Guadalquivir Marshes

From Wikipedia, the free encyclopedia
  (Redirected from Lacus Ligustinus)
Jump to: navigation, search
Guadalquivir Marshes
Marismas del Guadalquivir
Natural region
Landscape of Las Marismas with rice fields in the Isla Mayor area.
Landscape of Las Marismas with rice fields in the Isla Mayor area.
Guadalquivir Marshes is located in Spain
Guadalquivir Marshes
Guadalquivir Marshes
Coordinates: 36°57′N 6°19′W / 36.950°N 6.317°W / 36.950; -6.317Coordinates: 36°57′N 6°19′W / 36.950°N 6.317°W / 36.950; -6.317
Country Spain
Region Andalusia
Area[1]
 • Total 2,000 km2 (800 sq mi)

The Guadalquivir Marshes, Spanish: Marismas del Guadalquivir or simply Las Marismas, is a natural region of marshy lowlands in the lower Guadalquivir River.

The Las Marismas zone is part of Seville province, in Andalusia, Spain. The territory includes part of the municipalities of Isla Mayor, Los Palacios y Villafranca, La Puebla del Río, Utrera, Las Cabezas de San Juan and Lebrija.

History[edit]

Approximately twenty centuries ago the wetlands were a large lagoon and estuary, known as Lacus Ligustinus in Latin, with the mouth of the Guadalquivir River and some coastal sand bars to the South of it. The lake later became filled with sediment deposits, gradually giving way to the current marshes.[1]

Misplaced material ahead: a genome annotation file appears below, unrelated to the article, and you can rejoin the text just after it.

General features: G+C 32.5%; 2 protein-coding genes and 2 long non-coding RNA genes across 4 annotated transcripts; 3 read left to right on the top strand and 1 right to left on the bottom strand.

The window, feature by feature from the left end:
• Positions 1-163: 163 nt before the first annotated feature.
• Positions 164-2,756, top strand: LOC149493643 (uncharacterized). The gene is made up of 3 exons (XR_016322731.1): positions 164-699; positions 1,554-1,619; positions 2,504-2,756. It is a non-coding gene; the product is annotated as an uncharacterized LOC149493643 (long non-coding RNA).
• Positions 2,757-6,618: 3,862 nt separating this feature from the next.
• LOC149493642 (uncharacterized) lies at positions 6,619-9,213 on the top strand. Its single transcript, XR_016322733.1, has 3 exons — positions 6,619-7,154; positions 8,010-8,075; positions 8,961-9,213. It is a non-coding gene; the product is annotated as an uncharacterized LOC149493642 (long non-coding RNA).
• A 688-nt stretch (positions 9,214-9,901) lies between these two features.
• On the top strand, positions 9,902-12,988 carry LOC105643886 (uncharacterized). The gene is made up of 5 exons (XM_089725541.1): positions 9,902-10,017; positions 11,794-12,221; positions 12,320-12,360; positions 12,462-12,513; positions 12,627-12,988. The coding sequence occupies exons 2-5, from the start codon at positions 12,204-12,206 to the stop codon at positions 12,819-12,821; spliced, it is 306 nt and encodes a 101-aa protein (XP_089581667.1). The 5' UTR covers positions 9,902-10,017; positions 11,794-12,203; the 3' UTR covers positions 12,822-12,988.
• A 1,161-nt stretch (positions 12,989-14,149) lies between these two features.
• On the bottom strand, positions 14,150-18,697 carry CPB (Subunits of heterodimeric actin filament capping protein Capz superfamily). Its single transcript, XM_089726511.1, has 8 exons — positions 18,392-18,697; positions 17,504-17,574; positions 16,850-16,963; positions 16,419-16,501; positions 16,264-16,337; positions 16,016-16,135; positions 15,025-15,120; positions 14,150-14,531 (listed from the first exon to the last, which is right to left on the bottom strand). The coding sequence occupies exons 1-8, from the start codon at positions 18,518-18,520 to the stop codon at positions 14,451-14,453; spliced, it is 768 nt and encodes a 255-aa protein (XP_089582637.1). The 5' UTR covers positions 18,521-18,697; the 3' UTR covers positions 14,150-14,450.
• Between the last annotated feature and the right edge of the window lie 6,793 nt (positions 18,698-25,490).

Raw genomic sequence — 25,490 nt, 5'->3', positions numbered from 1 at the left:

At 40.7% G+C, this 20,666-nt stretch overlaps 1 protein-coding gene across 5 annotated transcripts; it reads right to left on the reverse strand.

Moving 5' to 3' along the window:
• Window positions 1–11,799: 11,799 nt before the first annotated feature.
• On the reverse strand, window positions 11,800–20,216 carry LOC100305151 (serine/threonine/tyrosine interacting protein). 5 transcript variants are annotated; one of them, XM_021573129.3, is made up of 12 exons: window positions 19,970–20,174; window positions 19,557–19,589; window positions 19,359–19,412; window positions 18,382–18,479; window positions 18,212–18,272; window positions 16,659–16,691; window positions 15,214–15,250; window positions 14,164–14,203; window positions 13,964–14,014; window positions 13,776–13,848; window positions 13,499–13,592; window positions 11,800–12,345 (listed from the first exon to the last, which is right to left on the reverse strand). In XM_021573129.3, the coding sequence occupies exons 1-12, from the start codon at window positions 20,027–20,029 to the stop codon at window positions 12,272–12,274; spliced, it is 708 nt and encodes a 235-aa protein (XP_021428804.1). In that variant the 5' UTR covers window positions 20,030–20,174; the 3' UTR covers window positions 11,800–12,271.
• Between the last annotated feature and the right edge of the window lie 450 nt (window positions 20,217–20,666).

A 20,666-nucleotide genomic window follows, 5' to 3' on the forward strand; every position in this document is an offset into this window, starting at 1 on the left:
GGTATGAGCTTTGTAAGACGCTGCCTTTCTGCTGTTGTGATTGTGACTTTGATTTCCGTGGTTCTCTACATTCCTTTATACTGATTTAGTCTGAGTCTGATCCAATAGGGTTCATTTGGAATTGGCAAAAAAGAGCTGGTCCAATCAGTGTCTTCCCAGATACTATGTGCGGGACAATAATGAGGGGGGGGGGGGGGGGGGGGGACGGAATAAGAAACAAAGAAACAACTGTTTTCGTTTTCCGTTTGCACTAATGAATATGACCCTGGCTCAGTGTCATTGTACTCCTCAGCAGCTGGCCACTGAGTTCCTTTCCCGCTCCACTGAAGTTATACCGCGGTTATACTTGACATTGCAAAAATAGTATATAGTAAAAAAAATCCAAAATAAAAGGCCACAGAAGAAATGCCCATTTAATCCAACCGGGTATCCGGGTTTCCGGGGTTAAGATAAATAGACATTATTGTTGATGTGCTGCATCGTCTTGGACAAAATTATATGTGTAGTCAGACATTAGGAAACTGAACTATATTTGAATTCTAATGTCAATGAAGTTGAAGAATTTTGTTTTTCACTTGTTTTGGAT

The Marquisate of the Guadalquivir Marshes (Marquesado de las Marismas del Guadalquivir) is a Marquisate of Spain. The noble title was established by King Fernando VII through Royal decree in 1829.[2]

In present times the main economic activity of the wetland area is agriculture, with emphasis on the cultivation of rice. A surface of about 400 km² is currently under cultivation with a production output of 310,000 metric tones, which is approximately 40% of Spain's rice production.

Protected area[edit]

Main article: Doñana National Park

The wetland surface affected by human activity behaves like a buffer to the Doñana National Park, a protected area of marshes, shallow streams, and sand dunes. The National Park was established in 1969 nature reserve in 1969 when the World Wildlife Fund joined with the Spanish government and purchased a section of the local wetland zones in order to protect them.[3]

See also[edit]

References[edit]

  1. ^ a b F. Ruiz; A. Rodríguez-Ramírez et al. (2002). "Cambios Paleoambientales en la desembocadura del río Guadalquivir durante el Holoceno reciente." (PDF). Geogaceta (Sociedad Geológica de España) 32: 167–170. 
  2. ^ Marquesado de las Marismas del Guadalquivir - Real Decreto de 20 de mayo de 1829
  3. ^ WWF (April 2011). "For a living planet" (PDF). Gland, Switzerland: WWF-World Wide Fund For Nature (formerly World Wildlife Fund). pp. 18–19. Archived from the original (PDF) on June 21, 2012. Retrieved 6 April 2014. 

External links[edit]